Bobbins, Kerry Leigh (2012) Developing a form-process framework to describe the functioning of semi-arid alluvial fans in the Baviaanskloof Valley, South Africa. Masters thesis, Rhodes University.
The Baviaanskloof catchment is a semi - arid catchment located in the Cape Fold Mountains of South Africa. Little is known about the functioning of the complicated Baviaanskloof fluvial system and the role alluvial fans in the fluvial landscape. This thesis will contribute to field of geomorphology and, more specifically, to the field of fan morphometry by producing a standalone fan framework outlining methods to investigate the influence of external and internal control variables on alluvial fans. In this thesis, outcomes of the applied framework and case study are used to develop fan restoration guidelines for the Baviaanskloof Valley. The framework incorporates external and internal fan control variables at a valley-wide and local fan scale. External control variables include accommodation space, base-level change, and drainage basin inputs. Internal control variables include fan style, morphometry and fan channels. In order to apply the framework, fan morphometry data was required. This data was collected by creating a spatial plan of fans and basins in the valley. Outcomes of the applied framework include; an understanding of baselevel change on fans, relationships between fan basin characteristics and the fan surface and insight into fan channel processes. Results of the applied framework are investigated further using bivariate (correlation matrix) and multivariate (principle component analysis and regression analysis) analysis techniques. Significant relationships identified are: drainage basin area versus fan area, fan area and fan slope and drainage basin ruggedness and basin size. The primary outcomes of this thesis include an alluvial fan form-process framework, key considerations to be included in alluvial fan restoration projects and fan restoration guidelines. Contributions of this thesis to broader alluvial fan morphology science includes new insights into general fan literature by compiling a form-process alluvial fan classification framework to identify external and internal fan control variables and identify fan form. Additions have been made to Clarke’s (2010) evolutionary stages to describe stages 4 and 5 of fan evolution that has been adapted to describe fan evolution and differentiate between stages of mature fan evolution. This thesis has also contributed to the study of alluvial fans in South Africa, particularly in the Baviaanskloof Valley. The layout of the procedural guidelines and key considerations for an alluvial fan project provides a guide for rapid fan assessment for maximum cost and time benefits for stakeholders.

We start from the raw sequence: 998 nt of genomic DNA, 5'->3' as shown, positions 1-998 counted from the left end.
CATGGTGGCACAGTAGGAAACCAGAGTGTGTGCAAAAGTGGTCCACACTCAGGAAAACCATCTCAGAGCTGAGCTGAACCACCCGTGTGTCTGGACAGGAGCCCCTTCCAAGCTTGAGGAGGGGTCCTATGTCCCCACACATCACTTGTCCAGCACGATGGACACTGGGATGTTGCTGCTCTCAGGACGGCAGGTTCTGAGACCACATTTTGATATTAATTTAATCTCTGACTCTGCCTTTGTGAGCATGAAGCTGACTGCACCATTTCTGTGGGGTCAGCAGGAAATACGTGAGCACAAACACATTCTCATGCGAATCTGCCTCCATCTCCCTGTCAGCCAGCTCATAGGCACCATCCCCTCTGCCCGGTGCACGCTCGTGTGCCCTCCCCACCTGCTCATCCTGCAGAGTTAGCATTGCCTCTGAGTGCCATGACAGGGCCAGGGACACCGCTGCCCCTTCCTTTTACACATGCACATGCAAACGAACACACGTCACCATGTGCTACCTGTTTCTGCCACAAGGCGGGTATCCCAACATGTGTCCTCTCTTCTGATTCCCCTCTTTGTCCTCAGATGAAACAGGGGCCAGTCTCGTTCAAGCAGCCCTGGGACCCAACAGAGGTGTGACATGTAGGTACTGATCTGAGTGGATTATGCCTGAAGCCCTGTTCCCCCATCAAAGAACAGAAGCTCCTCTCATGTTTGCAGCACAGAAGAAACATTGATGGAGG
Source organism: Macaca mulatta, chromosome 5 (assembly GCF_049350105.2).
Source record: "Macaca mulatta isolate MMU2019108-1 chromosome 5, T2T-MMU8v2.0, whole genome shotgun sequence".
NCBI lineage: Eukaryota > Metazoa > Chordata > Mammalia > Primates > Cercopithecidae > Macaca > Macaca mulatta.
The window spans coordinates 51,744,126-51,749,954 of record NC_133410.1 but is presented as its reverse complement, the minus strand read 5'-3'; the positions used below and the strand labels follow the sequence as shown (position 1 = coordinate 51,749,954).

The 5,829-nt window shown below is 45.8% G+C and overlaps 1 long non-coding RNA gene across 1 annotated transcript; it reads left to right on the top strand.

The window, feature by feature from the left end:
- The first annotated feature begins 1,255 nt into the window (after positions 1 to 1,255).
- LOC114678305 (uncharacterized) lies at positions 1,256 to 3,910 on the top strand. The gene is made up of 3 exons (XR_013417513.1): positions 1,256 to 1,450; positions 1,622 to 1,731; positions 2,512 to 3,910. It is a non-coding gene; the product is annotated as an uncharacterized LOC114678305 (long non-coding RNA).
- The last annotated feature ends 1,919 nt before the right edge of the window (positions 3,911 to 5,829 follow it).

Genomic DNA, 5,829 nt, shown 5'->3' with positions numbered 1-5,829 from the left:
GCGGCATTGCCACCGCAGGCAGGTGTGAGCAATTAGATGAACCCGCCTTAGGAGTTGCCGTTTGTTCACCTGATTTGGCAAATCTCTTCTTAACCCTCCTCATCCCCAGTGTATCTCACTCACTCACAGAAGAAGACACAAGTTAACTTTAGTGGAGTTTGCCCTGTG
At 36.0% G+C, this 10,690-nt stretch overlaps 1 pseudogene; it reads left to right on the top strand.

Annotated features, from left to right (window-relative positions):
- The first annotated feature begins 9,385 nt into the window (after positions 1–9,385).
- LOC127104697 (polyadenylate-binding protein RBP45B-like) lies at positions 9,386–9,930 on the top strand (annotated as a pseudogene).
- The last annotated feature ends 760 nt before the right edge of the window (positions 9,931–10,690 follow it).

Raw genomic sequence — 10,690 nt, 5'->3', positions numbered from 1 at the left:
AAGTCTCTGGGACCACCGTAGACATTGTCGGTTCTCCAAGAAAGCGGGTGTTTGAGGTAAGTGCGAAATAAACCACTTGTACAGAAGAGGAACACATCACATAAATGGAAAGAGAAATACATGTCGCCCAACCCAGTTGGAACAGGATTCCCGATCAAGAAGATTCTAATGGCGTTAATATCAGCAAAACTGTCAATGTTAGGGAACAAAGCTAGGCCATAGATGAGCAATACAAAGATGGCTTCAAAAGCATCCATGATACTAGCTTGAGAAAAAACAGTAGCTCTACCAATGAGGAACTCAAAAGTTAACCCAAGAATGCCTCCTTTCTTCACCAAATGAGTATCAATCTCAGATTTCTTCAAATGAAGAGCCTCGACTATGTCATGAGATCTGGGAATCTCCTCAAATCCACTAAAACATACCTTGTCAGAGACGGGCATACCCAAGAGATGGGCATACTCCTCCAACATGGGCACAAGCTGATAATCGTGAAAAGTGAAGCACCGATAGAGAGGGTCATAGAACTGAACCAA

|Item Type:||Thesis (Masters)|
|Uncontrolled Keywords:||Geomorphology, Fan morphometry, Baviaanskloof catchment, Cape Fold Mountains, South Africa, Alluvial fans, Fluvial landscape, External control variables, Internal control variables, Restoration guidelines, Classification framework,|
|Subjects:||G Geography. Anthropology. Recreation > G Geography (General)|
G Geography. Anthropology. Recreation > GB Physical geography
|Divisions:||Faculty > Faculty of Science > Geography|
|Deposited By:||Philip Clarke|
|Deposited On:||30 Aug 2012 12:13|
|Last Modified:||30 Aug 2012 12:13|
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